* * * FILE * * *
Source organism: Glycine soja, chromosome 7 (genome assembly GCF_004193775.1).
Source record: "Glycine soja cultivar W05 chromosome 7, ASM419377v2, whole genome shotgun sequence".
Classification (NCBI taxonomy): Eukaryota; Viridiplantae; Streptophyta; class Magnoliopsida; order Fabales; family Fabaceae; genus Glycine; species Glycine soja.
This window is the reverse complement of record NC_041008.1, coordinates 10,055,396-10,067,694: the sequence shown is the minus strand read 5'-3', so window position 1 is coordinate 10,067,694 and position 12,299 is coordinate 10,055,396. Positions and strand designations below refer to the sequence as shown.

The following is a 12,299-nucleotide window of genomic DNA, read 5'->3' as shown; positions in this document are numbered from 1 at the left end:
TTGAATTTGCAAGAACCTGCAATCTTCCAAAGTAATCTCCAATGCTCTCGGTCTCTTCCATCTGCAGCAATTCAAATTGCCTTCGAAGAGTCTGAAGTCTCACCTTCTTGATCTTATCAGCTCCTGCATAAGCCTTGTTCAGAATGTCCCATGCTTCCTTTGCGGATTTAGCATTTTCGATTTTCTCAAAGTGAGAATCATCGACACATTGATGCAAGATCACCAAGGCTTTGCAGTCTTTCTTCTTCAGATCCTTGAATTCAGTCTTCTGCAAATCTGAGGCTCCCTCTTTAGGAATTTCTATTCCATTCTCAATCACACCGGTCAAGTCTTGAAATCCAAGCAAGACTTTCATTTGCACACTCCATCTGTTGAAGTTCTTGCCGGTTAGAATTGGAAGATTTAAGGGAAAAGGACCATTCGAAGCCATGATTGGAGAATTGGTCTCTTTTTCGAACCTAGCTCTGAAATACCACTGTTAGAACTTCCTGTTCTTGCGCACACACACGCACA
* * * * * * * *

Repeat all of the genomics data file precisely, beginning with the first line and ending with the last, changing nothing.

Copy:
Source organism: Glycine soja, chromosome 7 (genome assembly GCF_004193775.1).
Source record: "Glycine soja cultivar W05 chromosome 7, ASM419377v2, whole genome shotgun sequence".
Classification (NCBI taxonomy): Eukaryota; Viridiplantae; Streptophyta; class Magnoliopsida; order Fabales; family Fabaceae; genus Glycine; species Glycine soja.
This window is the reverse complement of record NC_041008.1, coordinates 10,055,396-10,067,694: the sequence shown is the minus strand read 5'-3', so window position 1 is coordinate 10,067,694 and position 12,299 is coordinate 10,055,396. Positions and strand designations below refer to the sequence as shown.

The following is a 12,299-nucleotide window of genomic DNA, read 5'->3' as shown; positions in this document are numbered from 1 at the left end:
TTGAATTTGCAAGAACCTGCAATCTTCCAAAGTAATCTCCAATGCTCTCGGTCTCTTCCATCTGCAGCAATTCAAATTGCCTTCGAAGAGTCTGAAGTCTCACCTTCTTGATCTTATCAGCTCCTGCATAAGCCTTGTTCAGAATGTCCCATGCTTCCTTTGCGGATTTAGCATTTTCGATTTTCTCAAAGTGAGAATCATCGACACATTGATGCAAGATCACCAAGGCTTTGCAGTCTTTCTTCTTCAGATCCTTGAATTCAGTCTTCTGCAAATCTGAGGCTCCCTCTTTAGGAATTTCTATTCCATTCTCAATCACACCGGTCAAGTCTTGAAATCCAAGCAAGACTTTCATTTGCACACTCCATCTGTTGAAGTTCTTGCCGGTTAGAATTGGAAGATTTAAGGGAAAAGGACCATTCGAAGCCATGATTGGAGAATTGGTCTCTTTTTCGAACCTAGCTCTGAAATACCACTGTTAGAACTTCCTGTTCTTGCGCACACACACGCACA